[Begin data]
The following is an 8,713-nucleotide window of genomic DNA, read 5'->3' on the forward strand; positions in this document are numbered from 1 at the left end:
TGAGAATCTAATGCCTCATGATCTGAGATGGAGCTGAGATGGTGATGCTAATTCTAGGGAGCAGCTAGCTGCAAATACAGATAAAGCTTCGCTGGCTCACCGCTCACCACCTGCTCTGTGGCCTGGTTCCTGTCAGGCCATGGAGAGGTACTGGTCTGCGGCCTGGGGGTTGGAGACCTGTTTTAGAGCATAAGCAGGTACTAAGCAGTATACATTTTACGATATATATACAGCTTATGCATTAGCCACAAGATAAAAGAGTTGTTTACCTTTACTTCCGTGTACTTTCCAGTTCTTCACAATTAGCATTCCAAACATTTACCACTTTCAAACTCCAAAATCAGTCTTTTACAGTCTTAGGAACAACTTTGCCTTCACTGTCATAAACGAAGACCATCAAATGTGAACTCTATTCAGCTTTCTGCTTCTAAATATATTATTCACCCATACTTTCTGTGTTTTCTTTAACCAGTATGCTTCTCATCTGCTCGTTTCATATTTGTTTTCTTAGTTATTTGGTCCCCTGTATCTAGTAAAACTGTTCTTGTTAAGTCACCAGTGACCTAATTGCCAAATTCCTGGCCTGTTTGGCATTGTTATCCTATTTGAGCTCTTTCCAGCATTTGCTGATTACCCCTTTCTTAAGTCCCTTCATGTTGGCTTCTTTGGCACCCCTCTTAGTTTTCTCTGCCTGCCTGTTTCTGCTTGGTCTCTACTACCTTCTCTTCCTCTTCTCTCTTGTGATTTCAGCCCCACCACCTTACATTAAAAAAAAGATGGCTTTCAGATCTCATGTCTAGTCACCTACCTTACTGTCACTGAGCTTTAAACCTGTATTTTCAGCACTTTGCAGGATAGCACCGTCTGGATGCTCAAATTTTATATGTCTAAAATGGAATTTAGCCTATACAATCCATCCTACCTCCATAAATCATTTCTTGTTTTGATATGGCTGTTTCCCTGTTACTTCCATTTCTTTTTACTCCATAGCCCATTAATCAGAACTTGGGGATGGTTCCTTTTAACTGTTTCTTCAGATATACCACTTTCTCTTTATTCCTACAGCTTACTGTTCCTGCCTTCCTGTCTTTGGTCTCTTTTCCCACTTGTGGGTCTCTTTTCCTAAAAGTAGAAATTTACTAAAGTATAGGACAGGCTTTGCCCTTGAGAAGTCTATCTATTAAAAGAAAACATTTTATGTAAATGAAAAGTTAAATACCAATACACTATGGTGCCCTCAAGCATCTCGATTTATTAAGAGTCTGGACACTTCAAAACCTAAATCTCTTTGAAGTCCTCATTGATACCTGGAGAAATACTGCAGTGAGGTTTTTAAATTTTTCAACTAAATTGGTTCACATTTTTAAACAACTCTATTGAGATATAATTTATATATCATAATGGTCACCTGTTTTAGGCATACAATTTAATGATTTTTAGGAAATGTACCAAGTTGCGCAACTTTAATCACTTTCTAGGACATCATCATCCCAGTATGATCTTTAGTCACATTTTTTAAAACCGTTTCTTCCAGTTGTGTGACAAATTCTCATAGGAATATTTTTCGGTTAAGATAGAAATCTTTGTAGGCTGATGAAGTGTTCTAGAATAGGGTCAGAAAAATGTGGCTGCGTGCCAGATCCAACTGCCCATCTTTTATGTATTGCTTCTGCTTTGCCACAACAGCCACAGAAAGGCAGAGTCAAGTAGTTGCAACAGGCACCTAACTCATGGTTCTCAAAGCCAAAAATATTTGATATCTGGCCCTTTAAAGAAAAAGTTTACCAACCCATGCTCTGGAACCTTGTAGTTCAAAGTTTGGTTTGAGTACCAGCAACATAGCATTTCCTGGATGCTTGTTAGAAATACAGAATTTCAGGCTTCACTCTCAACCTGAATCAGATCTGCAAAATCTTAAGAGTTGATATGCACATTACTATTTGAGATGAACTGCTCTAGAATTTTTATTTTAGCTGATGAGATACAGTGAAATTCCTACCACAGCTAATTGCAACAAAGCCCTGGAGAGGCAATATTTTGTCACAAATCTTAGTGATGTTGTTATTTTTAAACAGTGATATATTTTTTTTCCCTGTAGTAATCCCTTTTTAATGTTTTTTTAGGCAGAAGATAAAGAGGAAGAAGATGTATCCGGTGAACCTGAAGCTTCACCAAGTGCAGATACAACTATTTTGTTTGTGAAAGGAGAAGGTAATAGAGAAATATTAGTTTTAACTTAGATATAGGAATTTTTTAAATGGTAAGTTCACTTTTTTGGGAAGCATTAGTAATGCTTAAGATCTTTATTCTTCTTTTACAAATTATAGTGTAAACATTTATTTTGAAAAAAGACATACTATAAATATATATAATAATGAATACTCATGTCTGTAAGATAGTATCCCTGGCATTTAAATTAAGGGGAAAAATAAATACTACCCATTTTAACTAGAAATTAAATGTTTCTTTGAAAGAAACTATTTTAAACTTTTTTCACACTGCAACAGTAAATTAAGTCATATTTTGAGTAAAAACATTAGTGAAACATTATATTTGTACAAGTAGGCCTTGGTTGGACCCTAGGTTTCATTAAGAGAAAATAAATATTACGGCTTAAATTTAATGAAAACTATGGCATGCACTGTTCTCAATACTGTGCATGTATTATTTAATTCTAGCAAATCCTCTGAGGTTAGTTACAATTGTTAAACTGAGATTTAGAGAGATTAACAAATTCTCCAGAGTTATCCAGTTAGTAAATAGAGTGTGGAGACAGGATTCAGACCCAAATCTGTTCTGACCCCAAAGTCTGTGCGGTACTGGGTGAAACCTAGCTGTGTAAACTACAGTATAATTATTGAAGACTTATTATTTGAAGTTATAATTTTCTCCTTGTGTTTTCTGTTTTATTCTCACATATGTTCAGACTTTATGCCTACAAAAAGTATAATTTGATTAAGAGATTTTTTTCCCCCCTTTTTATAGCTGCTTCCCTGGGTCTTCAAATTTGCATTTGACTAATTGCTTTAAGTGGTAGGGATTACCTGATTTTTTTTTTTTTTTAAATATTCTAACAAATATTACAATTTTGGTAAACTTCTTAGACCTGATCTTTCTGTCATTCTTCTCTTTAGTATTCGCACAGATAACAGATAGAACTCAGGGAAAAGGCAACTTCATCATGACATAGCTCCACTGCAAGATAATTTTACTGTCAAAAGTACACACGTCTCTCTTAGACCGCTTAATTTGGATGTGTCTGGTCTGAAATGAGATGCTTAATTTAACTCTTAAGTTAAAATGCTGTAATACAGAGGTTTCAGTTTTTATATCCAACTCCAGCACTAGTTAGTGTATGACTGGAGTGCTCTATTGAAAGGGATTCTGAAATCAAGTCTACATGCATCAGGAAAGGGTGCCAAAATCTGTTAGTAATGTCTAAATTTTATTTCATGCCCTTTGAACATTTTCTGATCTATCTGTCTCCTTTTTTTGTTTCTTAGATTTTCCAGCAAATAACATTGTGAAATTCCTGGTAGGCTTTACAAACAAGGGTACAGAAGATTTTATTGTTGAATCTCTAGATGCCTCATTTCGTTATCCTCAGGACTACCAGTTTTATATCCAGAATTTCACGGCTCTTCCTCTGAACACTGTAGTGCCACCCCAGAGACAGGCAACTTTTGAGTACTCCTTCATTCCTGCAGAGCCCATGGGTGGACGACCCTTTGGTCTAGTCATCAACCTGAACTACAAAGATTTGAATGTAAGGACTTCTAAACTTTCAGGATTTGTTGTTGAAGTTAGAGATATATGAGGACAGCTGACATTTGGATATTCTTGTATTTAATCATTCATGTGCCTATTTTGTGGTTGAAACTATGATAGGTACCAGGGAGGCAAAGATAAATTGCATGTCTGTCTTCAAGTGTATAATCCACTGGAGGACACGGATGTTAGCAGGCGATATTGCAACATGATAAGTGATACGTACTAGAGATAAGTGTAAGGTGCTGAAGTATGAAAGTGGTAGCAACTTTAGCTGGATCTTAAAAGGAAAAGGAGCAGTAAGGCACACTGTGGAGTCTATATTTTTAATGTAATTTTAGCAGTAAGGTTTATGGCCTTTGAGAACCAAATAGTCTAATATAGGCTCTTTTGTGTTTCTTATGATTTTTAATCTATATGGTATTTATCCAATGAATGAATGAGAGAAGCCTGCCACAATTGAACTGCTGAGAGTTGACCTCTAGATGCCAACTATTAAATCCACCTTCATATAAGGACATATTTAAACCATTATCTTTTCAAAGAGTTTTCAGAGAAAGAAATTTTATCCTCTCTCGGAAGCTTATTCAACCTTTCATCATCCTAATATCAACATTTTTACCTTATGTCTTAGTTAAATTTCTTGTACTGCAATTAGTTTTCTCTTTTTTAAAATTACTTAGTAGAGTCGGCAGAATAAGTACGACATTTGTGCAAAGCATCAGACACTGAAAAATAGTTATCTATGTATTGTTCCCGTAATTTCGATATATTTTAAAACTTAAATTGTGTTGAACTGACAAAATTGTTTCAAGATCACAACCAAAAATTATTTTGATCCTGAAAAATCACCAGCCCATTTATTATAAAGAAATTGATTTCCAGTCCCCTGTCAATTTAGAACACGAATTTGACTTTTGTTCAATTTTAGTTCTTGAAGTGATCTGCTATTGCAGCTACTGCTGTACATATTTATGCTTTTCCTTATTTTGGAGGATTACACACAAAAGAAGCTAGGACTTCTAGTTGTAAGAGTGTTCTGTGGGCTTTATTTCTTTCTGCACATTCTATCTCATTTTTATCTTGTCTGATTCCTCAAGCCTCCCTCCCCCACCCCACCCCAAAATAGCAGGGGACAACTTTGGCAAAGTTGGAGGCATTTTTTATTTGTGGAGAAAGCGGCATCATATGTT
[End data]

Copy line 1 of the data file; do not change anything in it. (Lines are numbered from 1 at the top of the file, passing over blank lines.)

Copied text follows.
The following is an 8,713-nucleotide window of genomic DNA, read 5'->3' on the forward strand; positions in this document are numbered from 1 at the left end: